July 2, 2020

McKinzie scores effortless Whitney victory

McKInzie wins Whitney
McKinzie wins the Whitney Stakes (G1) under jockey Mike Smith at Saratoga on August 3, 2019 (c) Adam Coglianese Photography/Janet Garaguso

by Teresa Genaro

When you have a horse that has finished first or second in all but one of his 12 starts, it might seem a bit churlish to be disappointed at missed opportunities and narrow losses.

Still, one might forgive owners Michael Pegram, Karl Watson, and Paul Weitman for wondering wistfully what might have been with McKinzie.

Undefeated in his first three starts, he was on his way to being among the top contenders on the 2018 Kentucky Derby (G1) trail, until injury sidelines him for the entire Triple Crown series. He came back to win the $1 million Pennsylvania Derby (G1), only then to finish 12th in the Breeders’ Cup Classic (G1).

But standing in the winner’s circle at Saratoga Race Course after McKinzie won Saturday’s $980,000 Whitney Stakes (G1), Weitman was happy to live fully in the moment.

“(You never like) missing the Kentucky Derby,” he said, “But this makes up for it.”

No doubt Team McKinzie wasn’t too broken up about the scratch of Thunder Snow on the morning of the race. Trainer Saeed bin Suroor told the New York Racing Association (NYRA) that the horse had a cough and a slight fever this morning, leading to his withdrawing the richest horse currently racing from the Whitney, stymied once again in his quest to win a race in the United States.

McKinzie and jockey Mike Smith broke from post 6, wearing, like the other six horses in the race, pink saddle towels in honor of the late Marylou Whitney, for whom the day was named. Earlier in the afternoon, Governor Andrew Cuomo visited Saratoga Race Course for the first time, presenting a proclamation that today was Marylou Whitney Day in New York State.

Breaking sharply and briefly taking the lead, McKinzie settled in second behind the expected pacesetter Preservationist, who’d been obstreperous both in the paddock and on the track. McKinzie tipped off the rail to run outside of Preservationist, then ran four-wide into the stretch, contending with Preservationist, Vino Rossi and a late-charging Yoshida.

But it was McKinzie who held on, cruising to a 1 3/4-length victory under a hand ride. Yoshida was second, followed 4 3/4 lengths by Vino Rossi. Preservationist was fourth.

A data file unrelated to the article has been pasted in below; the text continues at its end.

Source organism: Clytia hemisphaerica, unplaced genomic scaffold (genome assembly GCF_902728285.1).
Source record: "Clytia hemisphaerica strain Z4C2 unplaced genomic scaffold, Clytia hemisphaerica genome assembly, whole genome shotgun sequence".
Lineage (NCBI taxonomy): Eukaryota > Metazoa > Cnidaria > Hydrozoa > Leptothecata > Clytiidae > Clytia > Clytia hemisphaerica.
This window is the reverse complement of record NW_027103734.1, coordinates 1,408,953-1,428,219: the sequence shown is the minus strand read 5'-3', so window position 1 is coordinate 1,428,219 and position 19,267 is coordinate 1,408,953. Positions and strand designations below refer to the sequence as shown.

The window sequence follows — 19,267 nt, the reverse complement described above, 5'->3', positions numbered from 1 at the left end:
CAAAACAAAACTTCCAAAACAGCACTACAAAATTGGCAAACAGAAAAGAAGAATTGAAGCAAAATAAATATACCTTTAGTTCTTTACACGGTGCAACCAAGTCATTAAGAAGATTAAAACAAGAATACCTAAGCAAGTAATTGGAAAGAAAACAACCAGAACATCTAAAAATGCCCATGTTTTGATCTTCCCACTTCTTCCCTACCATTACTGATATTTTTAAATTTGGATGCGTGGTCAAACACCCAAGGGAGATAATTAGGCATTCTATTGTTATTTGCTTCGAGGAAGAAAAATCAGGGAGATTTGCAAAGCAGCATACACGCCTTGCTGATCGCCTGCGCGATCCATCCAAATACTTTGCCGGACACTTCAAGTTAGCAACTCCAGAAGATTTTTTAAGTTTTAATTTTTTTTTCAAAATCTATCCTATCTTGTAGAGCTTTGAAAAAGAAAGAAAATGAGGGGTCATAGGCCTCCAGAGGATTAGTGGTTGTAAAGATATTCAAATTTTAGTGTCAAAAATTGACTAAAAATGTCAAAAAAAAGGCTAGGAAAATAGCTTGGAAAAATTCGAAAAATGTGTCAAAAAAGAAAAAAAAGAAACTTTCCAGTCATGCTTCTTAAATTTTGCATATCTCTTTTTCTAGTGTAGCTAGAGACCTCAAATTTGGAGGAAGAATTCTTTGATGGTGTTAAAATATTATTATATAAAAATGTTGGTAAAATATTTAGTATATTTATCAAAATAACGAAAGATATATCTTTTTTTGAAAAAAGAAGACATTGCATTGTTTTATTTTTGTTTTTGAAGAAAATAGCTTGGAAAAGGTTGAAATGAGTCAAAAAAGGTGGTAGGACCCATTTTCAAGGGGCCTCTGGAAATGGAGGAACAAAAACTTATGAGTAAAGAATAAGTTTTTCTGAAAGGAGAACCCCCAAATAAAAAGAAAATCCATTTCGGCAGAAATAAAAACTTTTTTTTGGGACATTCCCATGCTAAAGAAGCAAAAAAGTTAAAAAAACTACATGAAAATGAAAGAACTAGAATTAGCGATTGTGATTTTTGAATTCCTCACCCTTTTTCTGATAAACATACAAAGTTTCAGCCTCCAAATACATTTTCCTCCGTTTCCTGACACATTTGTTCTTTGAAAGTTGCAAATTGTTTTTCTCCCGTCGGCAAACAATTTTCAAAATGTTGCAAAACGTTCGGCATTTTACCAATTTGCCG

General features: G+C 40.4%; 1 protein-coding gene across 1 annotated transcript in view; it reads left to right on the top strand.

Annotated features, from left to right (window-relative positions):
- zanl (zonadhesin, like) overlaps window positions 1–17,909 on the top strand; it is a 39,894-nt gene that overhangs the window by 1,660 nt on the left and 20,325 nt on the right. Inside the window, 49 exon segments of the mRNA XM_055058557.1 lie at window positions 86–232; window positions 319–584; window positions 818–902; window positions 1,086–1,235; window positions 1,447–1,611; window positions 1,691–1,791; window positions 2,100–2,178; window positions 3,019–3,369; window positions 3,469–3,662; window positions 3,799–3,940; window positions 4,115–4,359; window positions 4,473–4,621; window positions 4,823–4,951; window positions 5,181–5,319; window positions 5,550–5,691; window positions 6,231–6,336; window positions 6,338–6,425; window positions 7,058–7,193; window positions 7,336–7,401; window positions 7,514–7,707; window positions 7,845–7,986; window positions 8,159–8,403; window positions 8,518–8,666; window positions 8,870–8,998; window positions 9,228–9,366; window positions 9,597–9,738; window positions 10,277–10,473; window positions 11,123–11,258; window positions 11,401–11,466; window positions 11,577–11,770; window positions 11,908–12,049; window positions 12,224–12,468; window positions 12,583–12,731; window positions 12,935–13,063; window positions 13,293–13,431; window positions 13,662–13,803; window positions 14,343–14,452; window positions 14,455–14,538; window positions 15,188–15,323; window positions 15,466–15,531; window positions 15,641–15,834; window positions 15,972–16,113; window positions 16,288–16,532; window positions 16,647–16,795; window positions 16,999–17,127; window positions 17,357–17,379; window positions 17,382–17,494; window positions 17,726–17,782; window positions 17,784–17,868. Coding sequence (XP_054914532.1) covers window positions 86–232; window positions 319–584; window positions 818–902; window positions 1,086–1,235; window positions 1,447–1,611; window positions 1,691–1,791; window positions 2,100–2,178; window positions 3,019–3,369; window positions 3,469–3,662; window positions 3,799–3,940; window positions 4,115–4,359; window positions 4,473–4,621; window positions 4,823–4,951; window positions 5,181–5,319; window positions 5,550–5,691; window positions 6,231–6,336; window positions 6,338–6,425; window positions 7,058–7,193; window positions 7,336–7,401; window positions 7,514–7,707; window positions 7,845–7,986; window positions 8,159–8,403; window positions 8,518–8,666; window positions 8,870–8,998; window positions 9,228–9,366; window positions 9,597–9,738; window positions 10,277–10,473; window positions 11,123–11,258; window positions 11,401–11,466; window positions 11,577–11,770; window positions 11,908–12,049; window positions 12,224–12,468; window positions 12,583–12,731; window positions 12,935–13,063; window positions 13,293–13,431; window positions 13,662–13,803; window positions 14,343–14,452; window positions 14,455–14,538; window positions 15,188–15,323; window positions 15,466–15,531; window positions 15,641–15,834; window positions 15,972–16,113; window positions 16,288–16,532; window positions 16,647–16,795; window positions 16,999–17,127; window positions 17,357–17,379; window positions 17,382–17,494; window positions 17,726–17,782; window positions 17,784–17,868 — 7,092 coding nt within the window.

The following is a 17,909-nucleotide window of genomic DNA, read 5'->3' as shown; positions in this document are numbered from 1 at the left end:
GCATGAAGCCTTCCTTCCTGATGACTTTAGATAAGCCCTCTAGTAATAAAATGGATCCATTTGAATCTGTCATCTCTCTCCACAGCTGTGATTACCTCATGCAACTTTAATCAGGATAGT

Forewarned, Monongahela and Imperative completed the order of finish. Forewarned stumbled on the gallop-out, throwing jockey John Bisono. According to NYRA veterinarian Anthony Verderosa, Forewarned suffered some abrasions but appeared to be fine. Bisono walked off under his own power.

Weitman purchased McKinzie at the 2016 Keeneland September yearling sale, paying $170,000 for the bay son of Street Sense. Bred in Kentucky by Summer Wind Farm, McKinzie is out of the Petionville mare Runway Model, herself a multiple Grade 2 winner.

With his win in the Whitney, his fourth Grade 1 win, McKinzie has earned $2.2 million.

“To me, he’s the best horse in the country,” trainer Bob Baffert said. “He’s getting better and better. When they came to him, I got a little bit nervous; I started thinking maybe he doesn’t want to go that far, but he’s always shown us in his works that he’s got more gears.”

“There were some good horses in there so he had to run, but he ran,” Smith said. “That’s the important thing. He had to work at it, but he got away from them and the best part of it was at the end of the race. That gives me confidence going a mile and a quarter down the road.”

Baffert got teary-eyed meeting the media after the race, recalling the horse’s namesake.

“I was thinking about Brad McKinzie,” he said. “We named this horse at Brad’s funeral.”

A long-time friend of Baffert and executive at Los Alamitos Race Course, McKinzie died in 2017.

“Big Brad was a one-of-a-kind person, and this horse is a one-of-a-kind horse,” co-owner Pegram said. “When Bobby called me and told me we had a good one, I said, ‘There’s only one name we can give him.’ And you’ve seen him today.”

Baffert was also thinking of someone whose absence at Saratoga has been keenly felt.

“I’ve never won the Whitney,” he said. “It’s really sad that Marylou’s not here. She’s all that’s missing. I would have really liked that. She was always so nice to us.”

For the first time in recent memory, Marylou was not on hand to present the trophy to the winning connections of her family’s race. Instead, it was presented by her widower, John Hendrickson, and relatives of the late Cornelius Vanderbilt Whitney, Marylou’s second husband.

The Whitney is a “Win & You’re In” race for the Breeders’ Cup Classic at Santa Anita Park on November 2.

“Originally, my plan was to run him in the Met Mile (G1) and keep him in California. I said I need to get a sexy win in him and the Whitney – it doesn’t get sexier than that,” Baffert said.

“When you win the Whitney, you win for everyone,” said Weitman. “You win for the breeding, you win for the purse, you win at a beautiful place like Saratoga.”

Baffert concurred.

“Our whole ownership group is here and it’s exciting to come to Saratoga and they all came and enjoyed themselves,” he said. “This is unbelievable. This is real horse racing right here. Until you’ve been here and experienced it, it’s just a beautiful scene and when you see that you know that (horse) racing is still alive and strong.”